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What kind of supplements can I take with statins?

December 05, 2019 5 min read

Statins by themselves are an effective form of medication, and generally don't need any supplementation. However, there is one particular supplement that can be taken with statins, and a few that you should avoid.

Read on to find out exactly what you need to know.


CoQ10. What it is and what it does


Coenzyme Q10 (CoQ10) is an enzyme that's naturally produced by the human body, which is used in our cells to generate energy. CoQ10 is also vitally important as it's a powerful free radical, which fights against cell damage.


But our bodies naturally produce less CoQ10 the older we get, and there are certain conditions which can affect production levels, including:


  • Parkinson's disease
  • Diabetes
  • Heart problems


If you naturally have low levels of CoQ10, there are certain food which you can eat to boost your levels, including fish, whole grains and some organ meat, for example beef liver.


But you can also purchase CoQ10 supplements over the counter almost anywhere.


CoQ10 and Statins


Whilst statins don't tend to have many serious side effects, they can cause muscle pains, as well as increase your chances of diabetes. It is also known that statins will lower levels of CoQ10 in your body over time.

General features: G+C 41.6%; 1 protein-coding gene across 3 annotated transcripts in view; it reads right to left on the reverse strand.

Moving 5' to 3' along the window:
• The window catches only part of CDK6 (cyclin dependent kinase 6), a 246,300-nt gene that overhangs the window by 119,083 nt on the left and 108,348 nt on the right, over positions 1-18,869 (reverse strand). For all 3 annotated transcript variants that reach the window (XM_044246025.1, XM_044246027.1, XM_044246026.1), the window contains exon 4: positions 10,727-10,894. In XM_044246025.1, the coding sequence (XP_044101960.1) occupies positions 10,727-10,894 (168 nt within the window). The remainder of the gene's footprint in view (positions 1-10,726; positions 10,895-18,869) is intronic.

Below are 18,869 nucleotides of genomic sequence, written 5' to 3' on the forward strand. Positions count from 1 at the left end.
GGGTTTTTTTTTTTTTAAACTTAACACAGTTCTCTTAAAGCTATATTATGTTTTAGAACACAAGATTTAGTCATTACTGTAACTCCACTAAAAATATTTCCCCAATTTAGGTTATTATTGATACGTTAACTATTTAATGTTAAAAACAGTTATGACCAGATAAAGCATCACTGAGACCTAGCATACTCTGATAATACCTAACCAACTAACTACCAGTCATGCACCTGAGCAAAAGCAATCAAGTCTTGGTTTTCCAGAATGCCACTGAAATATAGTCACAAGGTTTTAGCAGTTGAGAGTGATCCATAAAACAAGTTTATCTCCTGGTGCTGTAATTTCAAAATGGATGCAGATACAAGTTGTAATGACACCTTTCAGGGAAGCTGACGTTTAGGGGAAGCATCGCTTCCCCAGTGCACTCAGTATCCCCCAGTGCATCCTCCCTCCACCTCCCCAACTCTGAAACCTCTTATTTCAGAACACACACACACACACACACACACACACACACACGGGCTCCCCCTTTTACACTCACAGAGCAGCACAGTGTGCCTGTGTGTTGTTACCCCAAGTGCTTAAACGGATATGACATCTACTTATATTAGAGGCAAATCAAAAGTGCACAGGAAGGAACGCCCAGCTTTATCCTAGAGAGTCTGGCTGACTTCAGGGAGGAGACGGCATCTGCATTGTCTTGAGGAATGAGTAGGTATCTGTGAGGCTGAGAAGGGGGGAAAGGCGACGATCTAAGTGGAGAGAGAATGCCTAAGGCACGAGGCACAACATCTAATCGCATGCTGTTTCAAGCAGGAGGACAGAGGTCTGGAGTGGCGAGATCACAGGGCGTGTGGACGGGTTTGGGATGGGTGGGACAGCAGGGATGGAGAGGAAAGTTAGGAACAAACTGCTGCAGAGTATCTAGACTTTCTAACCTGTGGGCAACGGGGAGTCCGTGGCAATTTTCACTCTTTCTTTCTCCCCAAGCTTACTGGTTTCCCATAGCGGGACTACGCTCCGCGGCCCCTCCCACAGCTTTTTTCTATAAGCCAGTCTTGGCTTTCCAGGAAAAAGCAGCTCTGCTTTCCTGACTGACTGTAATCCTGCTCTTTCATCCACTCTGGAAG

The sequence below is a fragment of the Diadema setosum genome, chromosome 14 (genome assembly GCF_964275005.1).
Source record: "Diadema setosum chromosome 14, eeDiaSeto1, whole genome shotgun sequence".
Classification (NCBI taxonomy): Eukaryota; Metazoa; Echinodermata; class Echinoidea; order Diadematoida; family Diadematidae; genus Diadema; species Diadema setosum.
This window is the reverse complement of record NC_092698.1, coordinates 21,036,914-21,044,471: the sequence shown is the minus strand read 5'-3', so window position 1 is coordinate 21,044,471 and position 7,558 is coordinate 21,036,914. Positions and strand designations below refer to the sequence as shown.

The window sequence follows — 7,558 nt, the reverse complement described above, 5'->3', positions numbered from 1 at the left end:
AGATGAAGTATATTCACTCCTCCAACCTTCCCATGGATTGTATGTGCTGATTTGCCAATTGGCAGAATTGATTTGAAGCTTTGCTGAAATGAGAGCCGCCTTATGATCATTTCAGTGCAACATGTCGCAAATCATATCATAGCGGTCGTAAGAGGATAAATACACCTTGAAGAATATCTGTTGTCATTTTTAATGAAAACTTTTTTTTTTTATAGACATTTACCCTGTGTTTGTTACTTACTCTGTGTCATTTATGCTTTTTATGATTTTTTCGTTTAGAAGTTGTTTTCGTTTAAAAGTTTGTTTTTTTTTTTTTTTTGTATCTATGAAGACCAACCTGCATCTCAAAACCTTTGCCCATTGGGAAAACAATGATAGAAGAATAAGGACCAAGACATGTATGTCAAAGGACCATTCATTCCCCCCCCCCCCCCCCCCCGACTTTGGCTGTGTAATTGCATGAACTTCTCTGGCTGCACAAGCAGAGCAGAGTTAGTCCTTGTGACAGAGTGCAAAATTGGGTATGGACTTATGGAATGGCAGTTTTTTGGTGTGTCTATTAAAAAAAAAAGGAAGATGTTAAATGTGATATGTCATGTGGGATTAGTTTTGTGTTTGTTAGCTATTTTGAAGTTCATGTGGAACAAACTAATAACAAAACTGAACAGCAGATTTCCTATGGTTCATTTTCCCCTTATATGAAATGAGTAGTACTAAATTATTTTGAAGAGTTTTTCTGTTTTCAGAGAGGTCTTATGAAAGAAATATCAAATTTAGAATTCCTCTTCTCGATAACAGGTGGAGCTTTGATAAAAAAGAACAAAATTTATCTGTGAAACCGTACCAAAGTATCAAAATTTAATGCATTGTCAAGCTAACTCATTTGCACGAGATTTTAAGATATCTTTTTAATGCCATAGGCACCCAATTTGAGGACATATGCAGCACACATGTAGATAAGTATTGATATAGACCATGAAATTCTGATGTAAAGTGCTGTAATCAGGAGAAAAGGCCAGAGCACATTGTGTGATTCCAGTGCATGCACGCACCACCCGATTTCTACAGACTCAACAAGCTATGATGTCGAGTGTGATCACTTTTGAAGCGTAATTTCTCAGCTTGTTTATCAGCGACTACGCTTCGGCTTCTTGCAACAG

Because of this, CoQ10 supplementation can be an effective choice for people on statins, effectively fighting against the most common issues someone taking statins might face.


Bear in mind that CoQ10 also has its own side effects, including causing upset stomachs. It's also known to lower blood sugar, so be careful if you have pre-diabetic symptoms.


What to avoid when taking statins


As well as supplements that work well with statins, there are several that should be avoided.


  • St John's Wort should be avoided when on statins, as it can reduce blood statin levels. Atorvastatin specifically paired with St John's Wort can also lead to an increase in cholesterol levels.
  • Magnesium can also decrease blood levels of statins.
  • Red Yeast Rice contains naturally occurring statins, and shouldn't be taken alongside other statins without medical approval.
  • Niacin should be avoided, as it has risks when taken alongside statins, so if you're using niacin to manage your cholesterol levels, talk to your doctor before starting a course of statins.
  • Finally, fruit juices, specifically grapefruit juice, can stop your body from breaking down statins, and can last for several days after the last time it was drank.



What kind of program can I implement to reduce cholesterol in 30 days


High cholesterol is heavily influenced by lifestyle, and there are several lifestyle changes which you can make that will quickly reduce your cholesterol levels.


Here's the top 5 things you can do to make an impact on your cholesterol levels, in the next 30 days.


Have a heart healthy diet


A lot of blood cholesterol is dependent on diet, so small changes can have a huge impact.


  • Reduce your saturated fat intake: Dairy products and red meat are the key culprits, so lowering these foods can make a huge difference.
  • Remove trans fats from your diet: Also called partially hydrogenated vegetable oil, trans fats are terrible for cholesterol. You can normally find these fats in carb heavy foods like cookies, crackers or cakes. Thankfully, we won't need to worry about this issue for much longer, as they've been banned as of January 2021.